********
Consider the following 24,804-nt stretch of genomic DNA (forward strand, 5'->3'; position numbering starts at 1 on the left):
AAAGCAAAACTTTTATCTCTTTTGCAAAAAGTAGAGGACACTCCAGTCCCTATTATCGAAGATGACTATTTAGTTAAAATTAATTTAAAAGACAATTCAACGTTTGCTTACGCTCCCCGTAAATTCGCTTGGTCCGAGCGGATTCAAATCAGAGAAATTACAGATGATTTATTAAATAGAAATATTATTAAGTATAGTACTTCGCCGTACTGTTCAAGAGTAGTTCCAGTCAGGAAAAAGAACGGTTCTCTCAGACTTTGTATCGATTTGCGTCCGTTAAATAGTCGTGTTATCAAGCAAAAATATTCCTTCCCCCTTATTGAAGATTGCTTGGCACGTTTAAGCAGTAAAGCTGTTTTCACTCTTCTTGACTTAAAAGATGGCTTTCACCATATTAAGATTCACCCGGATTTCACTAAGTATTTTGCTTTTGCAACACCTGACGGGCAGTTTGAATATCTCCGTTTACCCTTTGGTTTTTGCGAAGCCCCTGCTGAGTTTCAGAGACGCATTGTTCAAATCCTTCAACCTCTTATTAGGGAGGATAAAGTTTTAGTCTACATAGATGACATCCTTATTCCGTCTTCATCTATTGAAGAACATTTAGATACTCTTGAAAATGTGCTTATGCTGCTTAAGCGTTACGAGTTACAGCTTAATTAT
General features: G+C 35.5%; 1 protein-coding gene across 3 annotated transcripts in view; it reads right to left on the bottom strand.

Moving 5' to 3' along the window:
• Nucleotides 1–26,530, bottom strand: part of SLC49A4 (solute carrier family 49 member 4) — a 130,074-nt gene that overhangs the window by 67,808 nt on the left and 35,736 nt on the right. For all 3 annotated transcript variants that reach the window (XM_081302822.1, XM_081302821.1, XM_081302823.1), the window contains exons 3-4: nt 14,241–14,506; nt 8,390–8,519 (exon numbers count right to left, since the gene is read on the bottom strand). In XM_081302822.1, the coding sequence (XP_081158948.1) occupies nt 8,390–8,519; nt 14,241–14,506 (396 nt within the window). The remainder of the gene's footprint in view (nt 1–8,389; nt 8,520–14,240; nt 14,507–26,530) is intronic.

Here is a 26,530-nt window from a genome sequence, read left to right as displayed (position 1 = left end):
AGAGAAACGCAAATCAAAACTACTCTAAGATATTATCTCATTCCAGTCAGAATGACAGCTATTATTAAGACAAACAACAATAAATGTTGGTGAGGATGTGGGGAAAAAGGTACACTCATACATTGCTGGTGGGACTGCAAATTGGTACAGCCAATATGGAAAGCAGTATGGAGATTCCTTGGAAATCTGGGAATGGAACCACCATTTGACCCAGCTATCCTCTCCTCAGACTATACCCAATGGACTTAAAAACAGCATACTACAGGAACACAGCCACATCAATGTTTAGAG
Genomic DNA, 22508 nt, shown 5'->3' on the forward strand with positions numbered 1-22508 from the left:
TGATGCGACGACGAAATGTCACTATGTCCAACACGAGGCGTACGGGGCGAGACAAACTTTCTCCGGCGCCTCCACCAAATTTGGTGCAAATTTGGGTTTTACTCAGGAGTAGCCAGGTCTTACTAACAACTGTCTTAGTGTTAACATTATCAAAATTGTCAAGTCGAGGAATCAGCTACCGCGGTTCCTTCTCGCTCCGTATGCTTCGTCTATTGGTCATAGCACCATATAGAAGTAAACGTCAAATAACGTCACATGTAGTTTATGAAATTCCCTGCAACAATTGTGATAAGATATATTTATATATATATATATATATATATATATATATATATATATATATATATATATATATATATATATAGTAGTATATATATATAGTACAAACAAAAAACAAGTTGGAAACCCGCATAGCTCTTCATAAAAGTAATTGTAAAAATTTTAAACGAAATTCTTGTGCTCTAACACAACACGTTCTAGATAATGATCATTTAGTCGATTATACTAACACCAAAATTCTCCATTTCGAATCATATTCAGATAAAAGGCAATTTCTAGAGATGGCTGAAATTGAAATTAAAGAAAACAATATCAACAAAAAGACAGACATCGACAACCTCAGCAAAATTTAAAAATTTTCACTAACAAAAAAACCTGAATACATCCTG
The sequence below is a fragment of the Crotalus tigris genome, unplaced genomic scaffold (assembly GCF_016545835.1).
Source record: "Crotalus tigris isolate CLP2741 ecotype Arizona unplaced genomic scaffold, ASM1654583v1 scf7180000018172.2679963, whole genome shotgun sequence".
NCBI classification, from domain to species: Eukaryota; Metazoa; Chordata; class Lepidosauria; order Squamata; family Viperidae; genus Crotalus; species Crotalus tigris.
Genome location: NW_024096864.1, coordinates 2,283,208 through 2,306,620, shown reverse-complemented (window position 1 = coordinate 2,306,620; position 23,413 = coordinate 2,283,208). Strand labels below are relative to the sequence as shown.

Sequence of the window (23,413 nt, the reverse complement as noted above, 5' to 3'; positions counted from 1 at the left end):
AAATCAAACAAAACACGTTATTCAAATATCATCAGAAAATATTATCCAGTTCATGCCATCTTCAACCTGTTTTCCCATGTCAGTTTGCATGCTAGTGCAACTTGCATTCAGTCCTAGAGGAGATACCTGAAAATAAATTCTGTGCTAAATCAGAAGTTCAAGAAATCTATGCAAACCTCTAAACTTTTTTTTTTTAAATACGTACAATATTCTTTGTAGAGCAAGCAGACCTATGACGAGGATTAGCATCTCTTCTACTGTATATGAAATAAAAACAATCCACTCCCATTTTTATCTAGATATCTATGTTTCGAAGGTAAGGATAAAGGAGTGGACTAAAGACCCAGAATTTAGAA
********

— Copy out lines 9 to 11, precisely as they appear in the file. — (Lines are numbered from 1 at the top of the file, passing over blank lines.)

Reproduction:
TGATGCGACGACGAAATGTCACTATGTCCAACACGAGGCGTACGGGGCGAGACAAACTTTCTCCGGCGCCTCCACCAAATTTGGTGCAAATTTGGGTTTTACTCAGGAGTAGCCAGGTCTTACTAACAACTGTCTTAGTGTTAACATTATCAAAATTGTCAAGTCGAGGAATCAGCTACCGCGGTTCCTTCTCGCTCCGTATGCTTCGTCTATTGGTCATAGCACCATATAGAAGTAAACGTCAAATAACGTCACATGTAGTTTATGAAATTCCCTGCAACAATTGTGATAAGATATATTTATATATATATATATATATATATATATATATATATATATATATATATATATATATATATATATAGTAGTATATATATATAGTACAAACAAAAAACAAGTTGGAAACCCGCATAGCTCTTCATAAAAGTAATTGTAAAAATTTTAAACGAAATTCTTGTGCTCTAACACAACACGTTCTAGATAATGATCATTTAGTCGATTATACTAACACCAAAATTCTCCATTTCGAATCATATTCAGATAAAAGGCAATTTCTAGAGATGGCTGAAATTGAAATTAAAGAAAACAATATCAACAAAAAGACAGACATCGACAACCTCAGCAAAATTTAAAAATTTTCACTAACAAAAAAACCTGAATACATCCTG
The sequence below is a fragment of the Crotalus tigris genome, unplaced genomic scaffold (assembly GCF_016545835.1).
Source record: "Crotalus tigris isolate CLP2741 ecotype Arizona unplaced genomic scaffold, ASM1654583v1 scf7180000018172.2679963, whole genome shotgun sequence".